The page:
Sarah Gillett: Not only; but also

Science, art and virtual reality weave together to reveal an unfamiliar and unsettling world

Sarah Gillett’s Not only; but also, a web-based artwork currently available online via Fermynwoods Contemporary Arts’ website, is a disorienting and strange place. Situated in mid-air within the grounds of a digitally rendered Rockingham Castle (a former royal castle and hunting lodge in Northamptonshire), the body of an unidentified woman is seen lying in repose, shrouded in a purple dress. The interior of her headless body is the site of Gillett’s constructed world, a place we are invited to navigate with our chosen avatar. The work is part video game, part virtual reality experience. Accompanied by the sounds of Gillett’s rewritten version of Clara H. Scott’s haunting 1895 hymn Open My Eyes, That I May See – a hymn used to begin seances at Rockingham Castle in the 1930s – our time spent in Gillett’s world is unsettling. Yet this is a digital realm where there isn’t that much to actually see.

The work is based on the figure of the Anatomical Venus, an unsettlingly lifelike waxwork of a recumbent woman first realised around 1781 by master waxwork artist Clemente Susini, and Gillett’s interests lie in the body’s internal space. At the time, Susini’s work was both an aesthetic wonder and a scientific marvel, his intention to create a figure on which dissections could be carried out free of the stench of a decaying human body. Susini’s Anatomical Venus, human only in appearance, was also free of the existential characteristics so profoundly associated with being human; memories and thoughts, scars and birthmarks.

As we venture inside Gillett’s own Anatomical Venus, organs have been replaced with inanimate objects. We can see the grounds of Rockingham Castle surrounding us, though we cannot explore them. Bounded by the edges of the body we are exploring, Gillett confines us to the limits of the body; the world seen around beyond unnavigable. On entering this world, we are dropped into the middle of a circle of stones. Opposite us stands the likeness of the Venus de Milo. Moving through the world, we discover other objects: a millefiori paperweight, its once delicate glass structure replaced by a dulled and muddy digital rendering, sits half-submerged in the folds of the purple landscape. We’re cautious in our exploration of this disconnected place. According to the artist’s text, each item has been taken from Gillett’s collection of historical curios, a selection of original and reproduced objects. When placed together, they are recast as windows onto a more intimate vision of who the artist is. As we pass by these objects, Gillett is trusting us with her own personal history.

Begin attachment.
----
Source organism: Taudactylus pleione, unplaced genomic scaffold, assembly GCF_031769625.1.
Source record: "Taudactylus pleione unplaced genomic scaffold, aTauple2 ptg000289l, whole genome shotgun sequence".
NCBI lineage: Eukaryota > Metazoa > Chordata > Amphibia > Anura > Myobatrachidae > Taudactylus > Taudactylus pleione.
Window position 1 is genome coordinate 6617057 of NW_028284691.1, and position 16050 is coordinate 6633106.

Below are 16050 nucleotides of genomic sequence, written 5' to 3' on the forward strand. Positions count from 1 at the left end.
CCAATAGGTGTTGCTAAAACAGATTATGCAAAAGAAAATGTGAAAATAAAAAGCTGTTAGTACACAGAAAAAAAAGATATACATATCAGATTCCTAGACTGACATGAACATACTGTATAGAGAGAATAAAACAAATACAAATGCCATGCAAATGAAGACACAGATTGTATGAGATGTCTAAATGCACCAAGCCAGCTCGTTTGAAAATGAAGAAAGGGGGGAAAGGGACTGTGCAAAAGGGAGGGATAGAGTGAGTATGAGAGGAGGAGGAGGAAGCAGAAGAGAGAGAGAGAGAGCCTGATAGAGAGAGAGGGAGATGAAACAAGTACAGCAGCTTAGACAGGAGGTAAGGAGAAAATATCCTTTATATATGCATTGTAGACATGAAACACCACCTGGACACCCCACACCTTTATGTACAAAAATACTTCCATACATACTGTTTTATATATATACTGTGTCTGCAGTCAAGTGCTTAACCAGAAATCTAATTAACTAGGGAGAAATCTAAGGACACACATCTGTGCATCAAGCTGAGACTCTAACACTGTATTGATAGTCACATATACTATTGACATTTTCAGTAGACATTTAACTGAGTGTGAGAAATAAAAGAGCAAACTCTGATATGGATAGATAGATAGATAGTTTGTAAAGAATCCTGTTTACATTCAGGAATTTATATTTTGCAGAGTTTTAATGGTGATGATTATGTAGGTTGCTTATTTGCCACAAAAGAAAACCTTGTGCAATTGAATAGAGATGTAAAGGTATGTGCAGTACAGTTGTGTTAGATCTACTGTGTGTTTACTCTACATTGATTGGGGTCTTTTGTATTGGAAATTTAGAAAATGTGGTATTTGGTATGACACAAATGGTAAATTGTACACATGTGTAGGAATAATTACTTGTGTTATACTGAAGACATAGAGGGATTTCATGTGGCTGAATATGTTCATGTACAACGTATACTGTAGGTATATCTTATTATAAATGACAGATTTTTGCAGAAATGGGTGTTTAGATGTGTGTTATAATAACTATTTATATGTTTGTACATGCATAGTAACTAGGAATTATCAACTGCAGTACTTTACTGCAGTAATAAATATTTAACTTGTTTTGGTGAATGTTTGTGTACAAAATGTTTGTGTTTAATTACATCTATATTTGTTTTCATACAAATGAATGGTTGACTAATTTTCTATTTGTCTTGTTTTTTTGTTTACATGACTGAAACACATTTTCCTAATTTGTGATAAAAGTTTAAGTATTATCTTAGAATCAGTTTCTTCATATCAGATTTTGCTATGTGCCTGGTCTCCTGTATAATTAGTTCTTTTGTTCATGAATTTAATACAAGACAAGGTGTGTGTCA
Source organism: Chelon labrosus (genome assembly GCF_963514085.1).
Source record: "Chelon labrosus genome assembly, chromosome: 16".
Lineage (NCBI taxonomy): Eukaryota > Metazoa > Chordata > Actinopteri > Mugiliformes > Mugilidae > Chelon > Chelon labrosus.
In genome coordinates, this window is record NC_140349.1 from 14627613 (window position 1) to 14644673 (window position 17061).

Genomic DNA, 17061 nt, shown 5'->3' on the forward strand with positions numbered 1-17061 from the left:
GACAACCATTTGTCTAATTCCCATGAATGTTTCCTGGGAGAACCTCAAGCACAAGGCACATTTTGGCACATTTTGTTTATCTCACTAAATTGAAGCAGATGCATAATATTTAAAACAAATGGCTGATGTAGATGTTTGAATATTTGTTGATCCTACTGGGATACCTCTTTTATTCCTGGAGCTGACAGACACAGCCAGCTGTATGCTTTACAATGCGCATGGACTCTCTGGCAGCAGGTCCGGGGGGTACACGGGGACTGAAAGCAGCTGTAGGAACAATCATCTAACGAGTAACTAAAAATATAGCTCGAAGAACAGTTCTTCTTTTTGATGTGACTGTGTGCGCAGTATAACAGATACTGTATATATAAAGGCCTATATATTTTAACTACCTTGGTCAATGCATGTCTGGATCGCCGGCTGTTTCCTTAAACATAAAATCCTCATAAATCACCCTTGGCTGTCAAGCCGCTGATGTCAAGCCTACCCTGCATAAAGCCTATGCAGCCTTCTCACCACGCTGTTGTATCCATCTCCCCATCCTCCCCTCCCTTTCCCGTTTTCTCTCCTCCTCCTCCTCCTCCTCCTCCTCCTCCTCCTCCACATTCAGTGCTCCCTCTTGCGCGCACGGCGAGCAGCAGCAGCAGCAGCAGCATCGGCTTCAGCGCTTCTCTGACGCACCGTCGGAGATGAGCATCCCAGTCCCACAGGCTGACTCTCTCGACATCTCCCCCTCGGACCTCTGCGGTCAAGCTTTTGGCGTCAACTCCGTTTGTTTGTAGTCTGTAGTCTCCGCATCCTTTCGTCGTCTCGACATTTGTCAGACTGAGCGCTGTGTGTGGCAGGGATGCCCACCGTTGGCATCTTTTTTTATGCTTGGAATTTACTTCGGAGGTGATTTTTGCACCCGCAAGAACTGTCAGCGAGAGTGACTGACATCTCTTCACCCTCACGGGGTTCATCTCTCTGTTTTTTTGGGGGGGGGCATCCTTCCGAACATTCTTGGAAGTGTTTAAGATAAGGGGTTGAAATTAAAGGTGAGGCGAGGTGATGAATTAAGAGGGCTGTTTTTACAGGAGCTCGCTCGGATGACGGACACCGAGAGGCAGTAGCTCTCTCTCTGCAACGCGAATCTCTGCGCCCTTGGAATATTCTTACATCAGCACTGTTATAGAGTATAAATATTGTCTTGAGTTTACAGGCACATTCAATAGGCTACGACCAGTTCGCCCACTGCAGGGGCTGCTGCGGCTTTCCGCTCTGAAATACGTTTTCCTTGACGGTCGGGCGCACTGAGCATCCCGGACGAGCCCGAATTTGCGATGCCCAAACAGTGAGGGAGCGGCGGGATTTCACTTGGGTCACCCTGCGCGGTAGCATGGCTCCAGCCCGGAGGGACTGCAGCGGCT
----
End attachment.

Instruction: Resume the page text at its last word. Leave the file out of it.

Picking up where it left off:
Walking our avatar through the body of Gillett’s supine Venus, we remain constrained to a slow exploration of the digital crevasses and amorphous paths the artist has created, searching for nothing, but finding ourselves enveloped by the artist’s shrine to herself. We’re navigating a vessel that stores Gillett’s memories, blurring the line between the privacy of the internal body and the public forum created by setting the artwork in digital space.

Gillett has destabilised the space in which we consume art. Creating work designed exclusively for the internet implies, at least on the surface, a sense of increased accessibility. But we can’t interact with these objects, merely spectate. What Gillett has created here is not a video game. She has, instead, created a digital museum; a place purpose -built to house her historical curio collection.

This is a ritualistic space. It is one that is entirely habitable, a world which is both inside and outside of the real world. We might be inclined to see it as a place to escape to, but that is itself a false promise. Not only; but also is not our dwelling, but Gillett’s. We are only invited guests.

Sarah Gillett’s Not only: but also is presented by Fermynwoods Contemporary Arts, and can be accessed online here

14 July 2021